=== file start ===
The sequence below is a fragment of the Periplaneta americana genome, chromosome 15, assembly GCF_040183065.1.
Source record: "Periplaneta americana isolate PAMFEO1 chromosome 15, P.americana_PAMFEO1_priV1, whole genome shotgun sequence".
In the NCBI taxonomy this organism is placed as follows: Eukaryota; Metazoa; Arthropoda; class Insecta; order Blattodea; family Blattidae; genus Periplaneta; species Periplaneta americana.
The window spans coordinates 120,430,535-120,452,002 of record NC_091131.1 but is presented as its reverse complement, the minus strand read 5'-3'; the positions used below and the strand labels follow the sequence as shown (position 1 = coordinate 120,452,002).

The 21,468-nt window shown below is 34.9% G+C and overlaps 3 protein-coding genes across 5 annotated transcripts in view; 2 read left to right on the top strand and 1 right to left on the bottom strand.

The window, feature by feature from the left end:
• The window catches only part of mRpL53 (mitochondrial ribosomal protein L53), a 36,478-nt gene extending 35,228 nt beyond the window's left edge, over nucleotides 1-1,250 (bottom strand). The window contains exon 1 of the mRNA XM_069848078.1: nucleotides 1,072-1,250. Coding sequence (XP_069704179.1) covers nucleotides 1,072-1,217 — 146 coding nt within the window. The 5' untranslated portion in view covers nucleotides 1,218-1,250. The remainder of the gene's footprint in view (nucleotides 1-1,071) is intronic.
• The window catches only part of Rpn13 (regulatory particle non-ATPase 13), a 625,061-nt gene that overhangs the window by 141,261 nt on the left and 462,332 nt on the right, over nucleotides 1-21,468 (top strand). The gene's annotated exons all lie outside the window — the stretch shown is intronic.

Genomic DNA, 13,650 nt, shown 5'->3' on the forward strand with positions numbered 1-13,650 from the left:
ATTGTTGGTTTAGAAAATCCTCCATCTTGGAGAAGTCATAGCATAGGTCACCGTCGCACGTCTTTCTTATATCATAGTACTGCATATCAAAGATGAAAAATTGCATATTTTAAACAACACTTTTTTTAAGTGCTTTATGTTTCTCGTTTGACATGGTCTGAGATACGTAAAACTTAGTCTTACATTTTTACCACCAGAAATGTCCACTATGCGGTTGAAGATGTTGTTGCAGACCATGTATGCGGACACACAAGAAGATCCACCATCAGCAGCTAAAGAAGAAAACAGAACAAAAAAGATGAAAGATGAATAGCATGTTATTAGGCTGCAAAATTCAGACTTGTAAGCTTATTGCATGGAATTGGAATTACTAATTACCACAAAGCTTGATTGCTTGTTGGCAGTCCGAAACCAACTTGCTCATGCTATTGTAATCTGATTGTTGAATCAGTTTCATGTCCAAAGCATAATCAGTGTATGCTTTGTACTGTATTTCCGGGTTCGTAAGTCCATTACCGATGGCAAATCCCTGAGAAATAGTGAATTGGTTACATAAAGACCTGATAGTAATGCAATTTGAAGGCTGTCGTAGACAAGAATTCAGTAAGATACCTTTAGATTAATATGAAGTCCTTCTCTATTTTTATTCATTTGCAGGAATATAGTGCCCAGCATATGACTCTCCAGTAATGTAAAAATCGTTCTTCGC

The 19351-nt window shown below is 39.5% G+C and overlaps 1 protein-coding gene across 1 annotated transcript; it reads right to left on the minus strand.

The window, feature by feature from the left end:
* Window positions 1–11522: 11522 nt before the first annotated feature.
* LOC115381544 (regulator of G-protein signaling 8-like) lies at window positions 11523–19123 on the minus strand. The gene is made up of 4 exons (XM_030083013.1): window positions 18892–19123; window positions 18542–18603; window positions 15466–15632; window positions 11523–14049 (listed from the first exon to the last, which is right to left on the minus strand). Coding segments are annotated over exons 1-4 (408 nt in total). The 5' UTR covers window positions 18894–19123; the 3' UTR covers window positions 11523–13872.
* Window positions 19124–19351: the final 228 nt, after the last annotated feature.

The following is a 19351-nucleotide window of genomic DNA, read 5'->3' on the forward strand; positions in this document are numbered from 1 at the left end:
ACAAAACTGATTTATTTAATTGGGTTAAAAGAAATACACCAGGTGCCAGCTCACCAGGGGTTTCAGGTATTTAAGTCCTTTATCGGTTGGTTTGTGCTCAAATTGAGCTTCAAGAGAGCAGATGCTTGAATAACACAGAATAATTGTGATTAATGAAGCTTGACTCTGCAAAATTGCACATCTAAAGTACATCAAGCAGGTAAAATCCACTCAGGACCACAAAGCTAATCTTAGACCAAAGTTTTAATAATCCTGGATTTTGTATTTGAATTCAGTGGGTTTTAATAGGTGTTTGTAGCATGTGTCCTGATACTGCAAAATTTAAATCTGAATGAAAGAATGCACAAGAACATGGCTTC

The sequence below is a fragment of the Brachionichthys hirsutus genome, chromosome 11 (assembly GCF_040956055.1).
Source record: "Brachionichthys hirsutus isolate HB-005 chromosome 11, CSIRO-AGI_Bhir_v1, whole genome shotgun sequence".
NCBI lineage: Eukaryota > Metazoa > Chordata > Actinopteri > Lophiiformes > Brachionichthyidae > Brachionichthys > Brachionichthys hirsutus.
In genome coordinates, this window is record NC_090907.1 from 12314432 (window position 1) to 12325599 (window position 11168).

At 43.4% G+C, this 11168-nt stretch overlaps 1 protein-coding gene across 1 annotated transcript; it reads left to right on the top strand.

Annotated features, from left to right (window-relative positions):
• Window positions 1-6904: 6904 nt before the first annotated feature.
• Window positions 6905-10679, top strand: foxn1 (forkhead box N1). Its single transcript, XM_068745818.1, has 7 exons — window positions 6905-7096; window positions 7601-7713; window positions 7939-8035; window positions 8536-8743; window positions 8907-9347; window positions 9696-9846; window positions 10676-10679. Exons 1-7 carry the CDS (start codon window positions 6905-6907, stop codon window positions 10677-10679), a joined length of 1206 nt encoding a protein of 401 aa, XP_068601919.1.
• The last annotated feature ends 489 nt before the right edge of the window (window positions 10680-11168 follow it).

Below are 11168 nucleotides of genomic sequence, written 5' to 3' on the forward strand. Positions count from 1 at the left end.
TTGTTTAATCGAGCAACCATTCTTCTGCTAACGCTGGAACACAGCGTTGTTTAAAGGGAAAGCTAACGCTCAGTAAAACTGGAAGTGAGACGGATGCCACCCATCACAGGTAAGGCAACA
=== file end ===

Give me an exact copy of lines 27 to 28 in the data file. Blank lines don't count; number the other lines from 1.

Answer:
Below are 11168 nucleotides of genomic sequence, written 5' to 3' on the forward strand. Positions count from 1 at the left end.
TTGTTTAATCGAGCAACCATTCTTCTGCTAACGCTGGAACACAGCGTTGTTTAAAGGGAAAGCTAACGCTCAGTAAAACTGGAAGTGAGACGGATGCCACCCATCACAGGTAAGGCAACA